Although putting notes over patients frees up time in theory, this experience and others showed me that doing so can actually contribute to burnout. The further away I got from caring about my patients, the less satisfaction I felt with my chosen career, and the less happy I was overall. I’ve shifted this behavior, and it feels better.
A seasoned supervisor told me that, when he was a resident working in the psychiatric emergency room, he used to see more than three times as many patients as we residents see now.
“How?” I asked him, with an incredulous lilt in my voice that could barely be masked.
“Our notes could be shorter back then,” was his reply. (Insurance, regulations and electronic health records weren’t issues back then.)
If neither doctors nor patients value documentation over face time with each other, then why has it morphed from a relatively painless endeavor into a lumbering beast of a chore?
Record-keeping, of course, is an indispensable tool of patient care. Notes relay important information between providers and across visits. They contain essential facts about the patient, such as events that have transpired since the last appointment and the plan until the next one, as well as the patient’s medical and surgical history, medications, allergies, family history and social history. Clinicians refer to past notes to guide future treatment, for instance. In addition to providing purely clinical information, notes are in part sculpted by various schools of regulatory oversight to hold the medical system accountable for its sometimes substantial expenses.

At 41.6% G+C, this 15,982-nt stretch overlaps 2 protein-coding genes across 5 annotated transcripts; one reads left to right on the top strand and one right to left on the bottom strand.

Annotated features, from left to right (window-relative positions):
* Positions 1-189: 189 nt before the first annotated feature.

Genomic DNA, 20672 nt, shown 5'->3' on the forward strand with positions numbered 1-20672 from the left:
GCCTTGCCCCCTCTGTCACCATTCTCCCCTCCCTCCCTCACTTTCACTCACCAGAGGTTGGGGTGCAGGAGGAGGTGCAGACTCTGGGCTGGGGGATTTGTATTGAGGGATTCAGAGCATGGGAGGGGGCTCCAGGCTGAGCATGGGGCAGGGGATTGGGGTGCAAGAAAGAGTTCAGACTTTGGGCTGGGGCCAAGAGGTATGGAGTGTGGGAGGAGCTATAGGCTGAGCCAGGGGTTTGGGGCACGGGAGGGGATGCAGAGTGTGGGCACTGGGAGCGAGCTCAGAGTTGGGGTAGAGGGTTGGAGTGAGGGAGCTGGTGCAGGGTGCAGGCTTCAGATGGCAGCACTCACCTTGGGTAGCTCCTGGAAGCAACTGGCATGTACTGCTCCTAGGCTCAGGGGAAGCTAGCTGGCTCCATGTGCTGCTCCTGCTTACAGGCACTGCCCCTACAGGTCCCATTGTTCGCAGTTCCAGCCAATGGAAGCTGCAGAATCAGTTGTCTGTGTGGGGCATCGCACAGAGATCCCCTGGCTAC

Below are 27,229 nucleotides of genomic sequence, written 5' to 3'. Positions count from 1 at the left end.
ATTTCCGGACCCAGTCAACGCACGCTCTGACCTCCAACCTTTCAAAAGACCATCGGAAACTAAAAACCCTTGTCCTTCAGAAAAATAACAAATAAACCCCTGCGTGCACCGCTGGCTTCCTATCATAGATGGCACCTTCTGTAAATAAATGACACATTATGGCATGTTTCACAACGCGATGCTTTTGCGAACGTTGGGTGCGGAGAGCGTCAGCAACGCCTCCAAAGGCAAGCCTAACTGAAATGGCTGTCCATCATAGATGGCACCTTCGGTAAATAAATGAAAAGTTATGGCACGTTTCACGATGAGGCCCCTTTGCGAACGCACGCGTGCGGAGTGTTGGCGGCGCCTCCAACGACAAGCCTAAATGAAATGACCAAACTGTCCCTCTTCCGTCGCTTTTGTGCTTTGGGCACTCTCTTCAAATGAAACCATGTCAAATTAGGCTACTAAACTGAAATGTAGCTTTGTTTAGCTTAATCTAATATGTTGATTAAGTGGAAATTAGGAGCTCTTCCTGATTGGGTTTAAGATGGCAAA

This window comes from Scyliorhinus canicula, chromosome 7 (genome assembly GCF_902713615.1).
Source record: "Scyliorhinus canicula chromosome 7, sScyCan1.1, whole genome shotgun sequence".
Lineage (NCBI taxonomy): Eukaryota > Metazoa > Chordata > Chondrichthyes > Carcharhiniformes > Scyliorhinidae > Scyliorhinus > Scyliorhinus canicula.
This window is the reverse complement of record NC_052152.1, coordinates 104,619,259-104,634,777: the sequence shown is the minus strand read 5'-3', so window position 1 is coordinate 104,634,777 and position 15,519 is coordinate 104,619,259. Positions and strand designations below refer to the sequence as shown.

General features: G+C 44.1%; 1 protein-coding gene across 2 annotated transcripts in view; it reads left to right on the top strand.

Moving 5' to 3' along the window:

Regulatory oversight, to a reasonable degree, is useful. But in this era of modern medicine, the voices of doctors and patients are being completely drowned out by those of managed care, legal regulations, and economic pressures, among other factors. A report by the American Hospital Association estimates that regulatory compliance requirements add up to an hour of paperwork per hour of patient care — some of it wasteful and redundant — which both distracts from patient care and makes the recruitment and retention of qualified health care professionals difficult.
There must be a middle ground between no documentation and documentation so burdensome that it reduces the quality of care for patients and the quality of life for physicians.
Although the bureaucratic burden can seem insurmountable at times, there is a lot we can all do to steer the heart of medicine away from notes and back to patients. Surely, among all of us — doctors, patients, family members, friends, insurers — there must be something we can come up with. Let’s start the conversation about how to do that today, before things get even worse.
I wouldn’t trade the privilege of being a doctor for any other job. But if I could choose, I would give those extra hours that I spend on my notes to my patients instead.
Mary C. Zeng is a psychiatrist. This article originally appeared in WBUR’s CommonHealth.